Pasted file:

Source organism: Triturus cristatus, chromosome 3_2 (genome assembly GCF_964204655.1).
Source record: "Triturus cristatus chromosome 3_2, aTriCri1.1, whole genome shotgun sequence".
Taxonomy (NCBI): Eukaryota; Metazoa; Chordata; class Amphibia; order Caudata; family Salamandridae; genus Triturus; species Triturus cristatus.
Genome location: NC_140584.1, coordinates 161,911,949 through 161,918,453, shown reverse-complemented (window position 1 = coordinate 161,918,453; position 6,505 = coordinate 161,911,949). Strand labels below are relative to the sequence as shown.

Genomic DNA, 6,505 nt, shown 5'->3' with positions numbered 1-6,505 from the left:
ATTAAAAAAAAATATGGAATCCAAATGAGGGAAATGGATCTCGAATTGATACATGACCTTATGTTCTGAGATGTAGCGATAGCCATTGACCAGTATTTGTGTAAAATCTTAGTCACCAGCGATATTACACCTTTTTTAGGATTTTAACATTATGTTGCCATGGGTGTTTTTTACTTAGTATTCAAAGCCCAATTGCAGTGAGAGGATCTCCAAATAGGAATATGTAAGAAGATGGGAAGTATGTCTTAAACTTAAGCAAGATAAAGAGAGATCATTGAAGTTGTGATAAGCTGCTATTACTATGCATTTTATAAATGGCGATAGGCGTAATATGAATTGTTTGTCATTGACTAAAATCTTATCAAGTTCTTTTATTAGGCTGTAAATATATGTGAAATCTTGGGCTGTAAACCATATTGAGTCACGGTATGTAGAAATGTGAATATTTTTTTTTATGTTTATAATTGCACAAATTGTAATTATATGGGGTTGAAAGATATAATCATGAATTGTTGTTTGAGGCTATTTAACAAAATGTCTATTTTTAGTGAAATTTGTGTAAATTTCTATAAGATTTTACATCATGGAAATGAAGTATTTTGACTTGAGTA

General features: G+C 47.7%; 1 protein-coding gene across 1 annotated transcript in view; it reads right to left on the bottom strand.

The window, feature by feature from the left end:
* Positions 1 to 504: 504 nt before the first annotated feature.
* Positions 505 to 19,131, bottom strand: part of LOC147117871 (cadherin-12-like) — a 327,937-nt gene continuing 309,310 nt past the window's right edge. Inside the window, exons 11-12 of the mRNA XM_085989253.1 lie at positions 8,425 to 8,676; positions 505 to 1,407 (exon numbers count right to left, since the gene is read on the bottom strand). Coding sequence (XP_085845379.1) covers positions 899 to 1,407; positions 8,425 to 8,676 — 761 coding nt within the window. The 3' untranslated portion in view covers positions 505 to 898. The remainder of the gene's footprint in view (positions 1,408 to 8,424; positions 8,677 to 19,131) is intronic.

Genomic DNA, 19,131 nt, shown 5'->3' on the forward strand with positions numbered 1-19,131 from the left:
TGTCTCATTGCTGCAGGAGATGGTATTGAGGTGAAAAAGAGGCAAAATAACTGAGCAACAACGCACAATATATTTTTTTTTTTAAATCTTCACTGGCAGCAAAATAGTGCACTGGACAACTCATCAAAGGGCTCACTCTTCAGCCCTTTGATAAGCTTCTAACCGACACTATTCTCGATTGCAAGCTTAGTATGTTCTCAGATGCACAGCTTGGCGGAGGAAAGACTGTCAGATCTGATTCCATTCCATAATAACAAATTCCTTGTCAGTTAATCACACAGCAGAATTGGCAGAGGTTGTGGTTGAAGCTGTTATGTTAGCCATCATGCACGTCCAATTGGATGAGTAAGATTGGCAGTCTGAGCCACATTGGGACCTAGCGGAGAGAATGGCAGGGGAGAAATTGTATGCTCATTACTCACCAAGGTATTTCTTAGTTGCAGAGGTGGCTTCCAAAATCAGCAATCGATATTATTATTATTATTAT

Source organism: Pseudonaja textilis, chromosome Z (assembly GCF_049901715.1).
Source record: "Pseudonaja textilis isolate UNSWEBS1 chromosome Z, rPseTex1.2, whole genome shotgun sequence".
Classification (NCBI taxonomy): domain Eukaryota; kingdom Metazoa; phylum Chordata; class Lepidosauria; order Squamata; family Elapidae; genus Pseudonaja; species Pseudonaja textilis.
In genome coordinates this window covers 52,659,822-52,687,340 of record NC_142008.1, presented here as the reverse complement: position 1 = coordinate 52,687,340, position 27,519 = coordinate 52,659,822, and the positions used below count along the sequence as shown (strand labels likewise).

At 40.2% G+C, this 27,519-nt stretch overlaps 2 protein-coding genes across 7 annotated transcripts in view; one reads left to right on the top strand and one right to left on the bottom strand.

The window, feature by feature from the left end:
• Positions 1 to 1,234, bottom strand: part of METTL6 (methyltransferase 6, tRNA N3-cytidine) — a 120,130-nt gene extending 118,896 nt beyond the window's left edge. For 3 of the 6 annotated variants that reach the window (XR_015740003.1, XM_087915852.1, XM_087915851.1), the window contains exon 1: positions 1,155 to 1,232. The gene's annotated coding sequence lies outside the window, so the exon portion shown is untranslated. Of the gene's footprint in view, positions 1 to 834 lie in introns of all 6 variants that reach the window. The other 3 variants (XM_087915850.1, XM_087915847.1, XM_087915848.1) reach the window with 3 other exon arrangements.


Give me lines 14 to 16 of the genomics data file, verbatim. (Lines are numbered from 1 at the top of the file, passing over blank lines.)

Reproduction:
Source record: "Pseudonaja textilis isolate UNSWEBS1 chromosome Z, rPseTex1.2, whole genome shotgun sequence".
Classification (NCBI taxonomy): domain Eukaryota; kingdom Metazoa; phylum Chordata; class Lepidosauria; order Squamata; family Elapidae; genus Pseudonaja; species Pseudonaja textilis.
In genome coordinates this window covers 52,659,822-52,687,340 of record NC_142008.1, presented here as the reverse complement: position 1 = coordinate 52,687,340, position 27,519 = coordinate 52,659,822, and the positions used below count along the sequence as shown (strand labels likewise).